Attentions spans are shrinking, nobody can pay attention for more than a few seconds.
That’s what I hear all the time, and it was brought up many times in a recent chat2lrn. Just to clear things up, an attention span is that thing that allows us to pay attention to something. You know, when something captures our attention because it’s so incredibly interesting and we can’t turn away.
Patience goes along with attention spans, it takes patience to have a long attention span. The big claim is that they’re both getting shorter.
The problem isn’t that attention spans are getting shorter, the problem is that those that had our attention in the past never deserved it.
Yup, we’re getting more selective about what we pay attention to. There’s a lot of information coming at us. It used to be just newspapers where we got our news, then came radio, then TV, then Internet, then our brains exploded.
There’s a lot of great stuff to read, watch, and listen to. There’s also a ton of crap.
Attention spans haven’t gotten shorter, they’re just more selective for good content. So if I’m not writing good content, I’ll lose my audience within 8 seconds and it’s not their fault, it’s 100% mine.
Here’s the Tweet from the chat, it was pretty lively but it had nothing to do with attention spans, it just happened to come up, I have a strong belief in it, and I felt like writing about it.
— Nick Leffler (@nick_leffler) April 9, 2015
So there you have it, to sum up the truth on attention spans, and by extension patience:
Attention spans aren’t getting shorter, they’re becoming more selective for good content.
— Nick Leffler
I mentioned above there’s so much stuff coming at us we’re likely to experience a brain explosion. Sometimes it really does feel like this. Am I alone there?
It’s more important than ever to learn how to manage all this information. You can’t shut it off and stop reading and stop learning, jobs demand that you’re a lifelong learner. From the minute you get out of college with your degree you’re starting the learning program of life.
It’s not possible to read everything you run across, so it’s important to learn how to manage information in a meaningful way.
Personal Knowledge Management (PKM) is a great way to manage that. My favorite person to follow that writes regularly on PKM is Harold Jarche, he runs workshops that help people get a handle on their professional improvement through PKM.
One of Harold’s methods of making sense of the information he runs across is blogging. It’s great because it’s publicly searchable and can be shared with others easy. I can’t recall how many times I’ve searched my blog for information I’d previously written about to share with others so I could better explain something. It has come in handy on more than one occasion. I found the post above in this paragraph in less than 3 minutes.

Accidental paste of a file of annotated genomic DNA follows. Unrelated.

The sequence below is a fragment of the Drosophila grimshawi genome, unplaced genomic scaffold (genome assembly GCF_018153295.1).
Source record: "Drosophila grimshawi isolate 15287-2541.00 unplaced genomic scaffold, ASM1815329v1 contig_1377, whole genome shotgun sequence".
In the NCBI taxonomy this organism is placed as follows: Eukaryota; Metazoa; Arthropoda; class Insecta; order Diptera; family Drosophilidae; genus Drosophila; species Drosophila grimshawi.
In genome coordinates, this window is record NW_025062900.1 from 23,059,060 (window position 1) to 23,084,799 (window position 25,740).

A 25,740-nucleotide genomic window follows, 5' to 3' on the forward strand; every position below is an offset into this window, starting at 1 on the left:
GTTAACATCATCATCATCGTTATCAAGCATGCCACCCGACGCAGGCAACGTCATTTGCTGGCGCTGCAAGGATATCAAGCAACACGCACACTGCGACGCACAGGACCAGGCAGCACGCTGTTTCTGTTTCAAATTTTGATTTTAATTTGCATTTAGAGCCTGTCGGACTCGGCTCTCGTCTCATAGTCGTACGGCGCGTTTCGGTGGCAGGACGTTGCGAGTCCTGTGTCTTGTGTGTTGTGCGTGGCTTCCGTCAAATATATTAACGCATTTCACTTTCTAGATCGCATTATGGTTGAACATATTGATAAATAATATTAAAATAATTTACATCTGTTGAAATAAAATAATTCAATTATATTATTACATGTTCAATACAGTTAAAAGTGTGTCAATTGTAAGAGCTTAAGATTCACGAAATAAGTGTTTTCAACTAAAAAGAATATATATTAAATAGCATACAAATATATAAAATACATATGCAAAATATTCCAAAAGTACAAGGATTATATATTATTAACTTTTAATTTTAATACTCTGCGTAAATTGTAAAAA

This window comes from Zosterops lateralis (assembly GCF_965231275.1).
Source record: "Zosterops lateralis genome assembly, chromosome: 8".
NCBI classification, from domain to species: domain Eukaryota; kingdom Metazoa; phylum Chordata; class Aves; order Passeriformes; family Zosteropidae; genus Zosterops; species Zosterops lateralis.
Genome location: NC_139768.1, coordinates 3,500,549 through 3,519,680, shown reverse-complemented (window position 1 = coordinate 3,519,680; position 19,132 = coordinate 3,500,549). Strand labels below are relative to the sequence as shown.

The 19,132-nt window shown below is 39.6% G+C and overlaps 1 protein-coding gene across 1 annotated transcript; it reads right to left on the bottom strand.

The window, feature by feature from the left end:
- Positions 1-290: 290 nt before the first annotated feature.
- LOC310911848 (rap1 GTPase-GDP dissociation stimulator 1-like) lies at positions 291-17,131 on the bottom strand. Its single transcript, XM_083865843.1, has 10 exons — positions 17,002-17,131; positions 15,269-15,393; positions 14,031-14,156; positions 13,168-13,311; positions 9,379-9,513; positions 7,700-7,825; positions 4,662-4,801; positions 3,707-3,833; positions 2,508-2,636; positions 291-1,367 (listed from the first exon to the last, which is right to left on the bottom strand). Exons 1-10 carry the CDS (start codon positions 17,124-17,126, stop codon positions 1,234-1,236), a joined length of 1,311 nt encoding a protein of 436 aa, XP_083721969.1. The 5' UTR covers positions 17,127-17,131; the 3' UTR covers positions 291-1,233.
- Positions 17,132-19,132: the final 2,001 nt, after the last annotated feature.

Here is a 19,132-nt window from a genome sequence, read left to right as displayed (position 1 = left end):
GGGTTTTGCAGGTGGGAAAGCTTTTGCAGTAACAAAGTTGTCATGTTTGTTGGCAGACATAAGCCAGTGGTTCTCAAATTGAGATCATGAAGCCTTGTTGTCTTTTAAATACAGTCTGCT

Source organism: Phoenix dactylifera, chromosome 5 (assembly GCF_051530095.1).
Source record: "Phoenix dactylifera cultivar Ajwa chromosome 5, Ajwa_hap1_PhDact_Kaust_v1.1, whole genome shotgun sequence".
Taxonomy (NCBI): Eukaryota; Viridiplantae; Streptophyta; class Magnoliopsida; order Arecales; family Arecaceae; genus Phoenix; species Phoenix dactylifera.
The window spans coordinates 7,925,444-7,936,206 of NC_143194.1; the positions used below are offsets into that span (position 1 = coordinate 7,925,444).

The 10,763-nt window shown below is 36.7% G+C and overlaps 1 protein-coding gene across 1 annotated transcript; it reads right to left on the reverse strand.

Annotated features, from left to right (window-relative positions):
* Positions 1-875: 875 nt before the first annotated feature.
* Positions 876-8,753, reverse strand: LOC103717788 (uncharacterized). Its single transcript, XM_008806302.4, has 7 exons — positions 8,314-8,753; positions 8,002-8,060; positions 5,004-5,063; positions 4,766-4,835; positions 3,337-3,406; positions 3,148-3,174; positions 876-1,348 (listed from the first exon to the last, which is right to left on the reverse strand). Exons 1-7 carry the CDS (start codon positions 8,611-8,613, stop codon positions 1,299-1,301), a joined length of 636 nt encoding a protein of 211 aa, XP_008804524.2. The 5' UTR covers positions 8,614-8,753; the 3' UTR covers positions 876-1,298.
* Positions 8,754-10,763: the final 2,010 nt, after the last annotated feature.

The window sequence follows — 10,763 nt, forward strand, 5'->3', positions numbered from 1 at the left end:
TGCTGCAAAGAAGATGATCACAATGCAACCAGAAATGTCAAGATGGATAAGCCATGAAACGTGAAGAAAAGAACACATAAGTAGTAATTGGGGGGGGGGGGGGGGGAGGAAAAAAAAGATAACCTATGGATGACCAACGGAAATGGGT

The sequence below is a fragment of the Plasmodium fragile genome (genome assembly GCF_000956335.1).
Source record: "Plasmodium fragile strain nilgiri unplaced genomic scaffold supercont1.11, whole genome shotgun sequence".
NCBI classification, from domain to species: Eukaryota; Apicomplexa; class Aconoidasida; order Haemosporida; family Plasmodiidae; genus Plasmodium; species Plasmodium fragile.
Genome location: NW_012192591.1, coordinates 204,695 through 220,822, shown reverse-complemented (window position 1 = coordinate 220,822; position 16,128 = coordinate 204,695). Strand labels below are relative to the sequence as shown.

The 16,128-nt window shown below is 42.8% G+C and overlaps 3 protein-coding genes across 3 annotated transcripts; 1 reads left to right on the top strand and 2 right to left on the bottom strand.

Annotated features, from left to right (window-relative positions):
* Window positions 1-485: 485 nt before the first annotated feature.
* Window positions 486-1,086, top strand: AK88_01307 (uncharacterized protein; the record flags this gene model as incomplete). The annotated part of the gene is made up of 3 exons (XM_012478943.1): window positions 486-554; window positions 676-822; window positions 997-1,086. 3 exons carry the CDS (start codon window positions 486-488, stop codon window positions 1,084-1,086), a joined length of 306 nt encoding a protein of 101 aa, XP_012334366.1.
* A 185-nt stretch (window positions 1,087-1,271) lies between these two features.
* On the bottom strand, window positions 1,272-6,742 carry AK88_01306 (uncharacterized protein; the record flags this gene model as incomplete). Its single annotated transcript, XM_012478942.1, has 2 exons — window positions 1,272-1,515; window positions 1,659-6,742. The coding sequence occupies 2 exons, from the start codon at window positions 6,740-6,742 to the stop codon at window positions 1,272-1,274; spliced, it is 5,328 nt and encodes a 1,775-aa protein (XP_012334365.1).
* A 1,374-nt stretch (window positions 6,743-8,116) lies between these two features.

So, what do you think the best way to deal with the explosion we experience from the information overload?
I even included a long section (one of the longest!) in my course about setting up your professional website to have a blog. I’m also working on another course that’s about getting started blogging on WordPress.com for free. While this isn’t the ideal method for the future, it’s better than not blogging at all.
We have our gut to thank for attention spans getting shorter, or I should say seeming they’re getting shorter. Our gut paired with our split second filters gives us the ability to decide if reading, watching, or listening to something is worth our time.
The shorter our attention span, or rather our ability to decide if something is worth our time, the smarter the being. In the year 2000 as a whole the human race was less intelligent than a goldfish (of course that’s not true! Is it?) with our attention span measuring about 12 seconds. In 2013 we are now the more intelligent of the two with an attention span measuring about 8 seconds on average. (Attention Span Statistics)
Dismiss The Confusion
Just so we’re not confused anymore, the statistics mentioned above have nothing to do with attention spans, those are gut reactions, the ability to decide quickly if something’s worth our time. It’s not a bad thing to have a quick gut filter, in fact it helps us find something worth our while faster and be able to spend more time on that.
Attention spans have actually gotten longer. Could you imagine a movie 40 years ago at 3 hours long? Let me know if you find one. We regularly sit in movie theaters for movies that are 3+ hours long and we love it, we come back for more!
That’s attention span. They’ve gotten immeasurably longer and we have all the patience in the world for great content. Video games? I used to play for hours at a time when I was truly into a game. Now I’m much shorter on time so I play quick bits if that. It’s not that my attention span has gotten shorter, I just know I have to use my time more wisely so I use my gut filters regularly.
I invite you to dismiss the myth of attention spans. Propagate the fact we’re better than ever at exercising our gut filters therefore allowing us to become more intelligent and wise with our time.
What do you think? Are you going to join me in the battle against myths? Yet another one in the long line of myths that are sold to us everyday because they’re easily packaged and can easily deceive.